Death threat targets moderates
Message naming two community
leaders being probed by police
By Michelle Shephard
OTTAWA–Toronto police have launched a hate crime investigation into a phone call from a man who vowed to "slaughter" members of a local Muslim group unless they stop speaking publicly about Islam.
A message left Monday on the voice mail of the secretary general for the Muslim Canadian Congress warned that organization members must "cease from your campaign of smearing Islam" or "I will slaughter you."
The message mentioned congress founder Tarek Fatah and current president Farzana Hassan-Shahid by name. Both have openly criticized the politicization of Islam and alleged influence of Iran and Saudi Arabia in Canadian mosques.
It's not the first time they've been threatened. Hassan-Shahid said since publishing her book Islam, Women and the Challenges of Today, she has been heckled and had her home vandalized.
"But swearing by God that `I will do this and slaughter all of you,' that's pretty chilling," Hassan-Shahid said yesterday.
Canada's Secretary of State for Multiculturalism said he was deeply disturbed by the threat and had notified Public Safety Minister Stockwell Day about the case. "Threats of violence against individuals for their political or religious views have no place in this country," Jason Kenney told reporters here yesterday.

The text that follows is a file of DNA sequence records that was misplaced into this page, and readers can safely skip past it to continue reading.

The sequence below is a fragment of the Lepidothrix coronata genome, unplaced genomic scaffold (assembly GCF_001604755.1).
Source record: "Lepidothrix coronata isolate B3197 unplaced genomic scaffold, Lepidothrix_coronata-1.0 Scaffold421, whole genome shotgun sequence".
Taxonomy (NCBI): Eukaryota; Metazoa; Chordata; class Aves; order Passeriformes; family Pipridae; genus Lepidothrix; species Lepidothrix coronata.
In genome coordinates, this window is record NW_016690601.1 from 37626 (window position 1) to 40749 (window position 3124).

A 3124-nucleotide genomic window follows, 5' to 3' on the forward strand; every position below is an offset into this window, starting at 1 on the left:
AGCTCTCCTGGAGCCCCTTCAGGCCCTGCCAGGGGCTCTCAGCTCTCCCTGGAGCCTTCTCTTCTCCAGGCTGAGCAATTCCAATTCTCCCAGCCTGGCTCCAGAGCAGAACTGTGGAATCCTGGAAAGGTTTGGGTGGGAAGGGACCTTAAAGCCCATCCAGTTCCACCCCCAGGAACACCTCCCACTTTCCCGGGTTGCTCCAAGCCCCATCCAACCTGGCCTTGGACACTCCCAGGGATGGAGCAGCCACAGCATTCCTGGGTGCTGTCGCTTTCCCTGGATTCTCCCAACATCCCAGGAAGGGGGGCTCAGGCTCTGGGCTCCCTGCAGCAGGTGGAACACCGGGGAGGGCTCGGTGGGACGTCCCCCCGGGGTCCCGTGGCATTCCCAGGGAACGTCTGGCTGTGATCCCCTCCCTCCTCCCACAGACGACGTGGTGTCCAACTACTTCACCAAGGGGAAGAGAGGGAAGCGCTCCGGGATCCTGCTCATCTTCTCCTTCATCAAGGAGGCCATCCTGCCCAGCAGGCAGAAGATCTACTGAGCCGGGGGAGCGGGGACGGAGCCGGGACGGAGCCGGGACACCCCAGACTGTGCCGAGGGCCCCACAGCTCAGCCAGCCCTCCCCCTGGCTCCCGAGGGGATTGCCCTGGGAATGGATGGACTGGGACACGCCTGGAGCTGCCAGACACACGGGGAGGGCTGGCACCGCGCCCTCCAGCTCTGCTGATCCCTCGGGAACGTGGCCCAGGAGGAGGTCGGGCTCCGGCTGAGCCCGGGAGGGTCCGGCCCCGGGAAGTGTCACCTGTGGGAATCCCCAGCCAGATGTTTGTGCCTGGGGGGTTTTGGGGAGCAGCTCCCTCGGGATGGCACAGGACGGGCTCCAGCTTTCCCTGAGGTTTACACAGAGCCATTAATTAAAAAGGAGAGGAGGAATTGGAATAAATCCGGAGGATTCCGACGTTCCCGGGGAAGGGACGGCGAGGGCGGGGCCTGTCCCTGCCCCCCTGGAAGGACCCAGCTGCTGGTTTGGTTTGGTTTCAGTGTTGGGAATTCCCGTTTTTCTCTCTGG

"It's totally unacceptable and I would hope the whole community – both the Muslim communities and the broader community – would stand in solidarity with those who are being threatened."
Fatah is well-known for his opposition to Sharia law, having campaigned against a 2005 effort to introduce the religious arbitration courts into Ontario law. The Muslim congress has also lobbied for the right of women to lead prayers in mosques and against mandatory requirements to don the hijab.
Those who oppose his views accuse Fatah of monopolizing the media's attention and fostering Islamophobia.
He said a threat last August persuaded him to resign as communications director for the Muslim Canadian Congress, but he still writes newspaper editorials, hosts a current affairs show and is writing a book.
Fatah says both he and Hassan-Shahid will continue to speak out but are frustrated with the lack of public debate and the inability to air their views without the threat of violence.
"It's the youth I'm trying to reach out to with respect to providing a different perspective on Islam and women's rights and progress in general and nobody seems very interested in even entertaining another viewpoint," Hassan-Shahid said yesterday.
"It does surprise me a bit because Canada is a very open society and has always tolerated dissent. I feel that the subculture among traditional Muslims within Canada seems to be extremely insular, seems to not want to integrate at all."
Toronto police Sgt. Jim Hogan, former head of the Hate Crime Unit, said crimes motivated by hatred for religious or ethnic groups tend to fluctuate year by year and often relate to current events either in Canada or abroad. The unit tallied 15 reports of anti-Muslim hate crimes last year. That's up from only one in 2000, but down from the spike in 2001 after the 9/11 attacks.